Voluntary Arrangements – Company,  Partnership or Individual

A legally binding agreement between a company (“CVA”), partnership (“PVA”) or an individual (“IVA”) and their unsecured creditors to repay all or part of their debt over a fixed period of time.

Negotiating more time to pay your debts while you continue to trade

A CVA, PVA and IVA (sole traders) offers a solution to businesses currently in distress, that are insolvent but still viable as a going concern. The company struggling with debts agrees a formal payment plan to repay its creditors over a period usually lasting five years.

A VA is administrated by a Licensed Insolvency Practitioner who will act in the capacity of Nominee, pending the approval of the Arrangement, and then as Supervisor once the Arrangement comes into effect. The Nominee assists the company, partnership or individual in preparing a proposal to present to the creditors. (The proposal cannot change the rights of secured or preferential creditors without their consent).

The Nominee will usually contact major creditors in advance to ascertain whether they would be likely to support the proposed VA. The Nominee sends the proposal to all creditors along with notice of a meeting of creditors at which they will be able to approve, reject or modify the proposal.

What happens

A proposal must be approved by 75% in value of creditors present or voting by proxy at the meeting of creditors. Once a VA is approved by unsecured creditors it binds all creditors, whether or not they voted or attended the creditors meeting.

Creditors who did not receive notice of the meeting are also bound by the Arrangement, although they do have a short period of time to apply to the Court for the approval of the Arrangement to be reserved. Such an application is only likely to succeed if the creditor can prove that they were unfairly prejudiced.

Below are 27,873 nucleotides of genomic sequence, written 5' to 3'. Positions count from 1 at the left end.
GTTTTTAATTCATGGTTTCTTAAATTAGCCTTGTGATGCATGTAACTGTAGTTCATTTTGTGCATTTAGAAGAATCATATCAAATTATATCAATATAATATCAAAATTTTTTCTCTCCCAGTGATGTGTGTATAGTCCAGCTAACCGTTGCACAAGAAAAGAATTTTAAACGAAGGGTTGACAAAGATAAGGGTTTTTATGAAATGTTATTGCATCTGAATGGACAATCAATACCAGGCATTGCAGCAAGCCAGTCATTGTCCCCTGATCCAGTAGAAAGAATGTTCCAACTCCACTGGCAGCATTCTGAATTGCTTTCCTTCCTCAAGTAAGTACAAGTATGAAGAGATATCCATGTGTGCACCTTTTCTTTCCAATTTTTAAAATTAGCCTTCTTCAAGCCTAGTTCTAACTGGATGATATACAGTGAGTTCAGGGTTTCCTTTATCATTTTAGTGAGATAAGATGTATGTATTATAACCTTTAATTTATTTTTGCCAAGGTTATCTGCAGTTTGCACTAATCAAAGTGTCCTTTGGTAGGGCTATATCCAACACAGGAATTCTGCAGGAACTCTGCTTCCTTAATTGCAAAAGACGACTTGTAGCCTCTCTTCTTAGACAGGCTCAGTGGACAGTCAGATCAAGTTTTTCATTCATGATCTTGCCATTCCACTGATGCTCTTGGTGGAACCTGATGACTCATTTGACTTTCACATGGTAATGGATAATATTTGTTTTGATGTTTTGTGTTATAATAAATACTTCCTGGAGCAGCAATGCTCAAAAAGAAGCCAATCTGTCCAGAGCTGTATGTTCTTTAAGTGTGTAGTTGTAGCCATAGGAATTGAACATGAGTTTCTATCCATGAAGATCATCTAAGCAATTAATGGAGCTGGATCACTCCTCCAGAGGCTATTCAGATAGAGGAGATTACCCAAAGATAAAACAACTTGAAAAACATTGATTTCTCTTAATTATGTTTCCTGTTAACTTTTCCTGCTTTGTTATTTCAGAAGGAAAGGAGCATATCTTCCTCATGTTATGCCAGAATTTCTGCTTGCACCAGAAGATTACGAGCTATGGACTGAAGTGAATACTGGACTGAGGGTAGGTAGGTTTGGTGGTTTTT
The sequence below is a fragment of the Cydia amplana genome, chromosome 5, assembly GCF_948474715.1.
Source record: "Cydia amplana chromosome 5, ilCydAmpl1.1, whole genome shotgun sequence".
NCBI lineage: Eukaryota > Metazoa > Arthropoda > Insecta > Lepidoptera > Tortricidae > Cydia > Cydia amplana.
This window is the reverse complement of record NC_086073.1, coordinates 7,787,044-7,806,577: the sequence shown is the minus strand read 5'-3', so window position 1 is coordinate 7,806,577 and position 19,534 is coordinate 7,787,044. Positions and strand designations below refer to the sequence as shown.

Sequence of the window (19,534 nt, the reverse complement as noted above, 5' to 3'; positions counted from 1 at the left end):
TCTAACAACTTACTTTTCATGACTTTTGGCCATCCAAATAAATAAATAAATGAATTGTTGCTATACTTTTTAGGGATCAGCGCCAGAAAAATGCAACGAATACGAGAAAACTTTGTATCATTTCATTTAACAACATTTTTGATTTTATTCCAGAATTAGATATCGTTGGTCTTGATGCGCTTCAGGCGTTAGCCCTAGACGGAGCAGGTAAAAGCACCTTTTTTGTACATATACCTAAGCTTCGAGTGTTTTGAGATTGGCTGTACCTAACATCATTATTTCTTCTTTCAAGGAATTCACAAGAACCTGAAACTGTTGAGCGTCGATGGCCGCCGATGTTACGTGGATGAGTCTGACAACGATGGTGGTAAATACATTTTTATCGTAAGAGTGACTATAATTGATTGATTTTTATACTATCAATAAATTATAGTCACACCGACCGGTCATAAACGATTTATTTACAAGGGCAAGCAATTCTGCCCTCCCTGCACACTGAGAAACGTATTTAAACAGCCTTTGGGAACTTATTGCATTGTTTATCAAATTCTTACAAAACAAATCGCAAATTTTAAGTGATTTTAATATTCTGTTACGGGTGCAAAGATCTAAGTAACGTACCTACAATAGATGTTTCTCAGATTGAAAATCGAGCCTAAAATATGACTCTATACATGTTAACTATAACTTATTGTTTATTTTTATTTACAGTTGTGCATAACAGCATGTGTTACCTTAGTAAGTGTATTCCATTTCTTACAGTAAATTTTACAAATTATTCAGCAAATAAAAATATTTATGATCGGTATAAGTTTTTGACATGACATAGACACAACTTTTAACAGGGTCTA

The Supervisor’s role is to monitor the VA to ensure that the company, partnership or individual complies with their obligations under the terms of the VA and to distribute funds to creditors. Once the VA is approved creditors will be unable to take any alternative action to recover their debt in full.

Consequences

A VA is flexible, but usually lasts for a fixed time period where the debt (or an agreed percentage) is repaid under terms agreed with unsecured creditors in full and final settlement. Repayment may be made by means of a single lump sum payment or by regular contributions from income.

The directors, partners or individual will remain in control of their business during the period of the VA but will be required to provide the Supervisor with regular accounting information. The viability of the business is demonstrated by detailed cash flow forecasts for periods up to five years.

If the company, partnership or individual fails to comply with the terms of the Arrangement the Supervisor may be empowered to present a petition for the company or partnership to be wound up or the partners or individual to be made bankrupt.

There is no obligation on the Supervisor to report to the Insolvency Service regarding the directors’ conduct as there is with liquidation and administration.

Main advantages

  • The directors retain control and continue trading
  • Prevents creditor pressure or other legal action to recover debts in full
  • Offers creditors a chance to recuperate their debts
  • Improves cashflow
  • Cuts costs immediately
  • It’s less costly than other insolvency procedures
  • Directors are not investigated further.

For examples of how this works, view Voluntary Arrangements Case Studies here

For guidance on the most suitable recovery options for your business, please contact us. We are happy to offer a no-obligation consultation to help you work out what to do.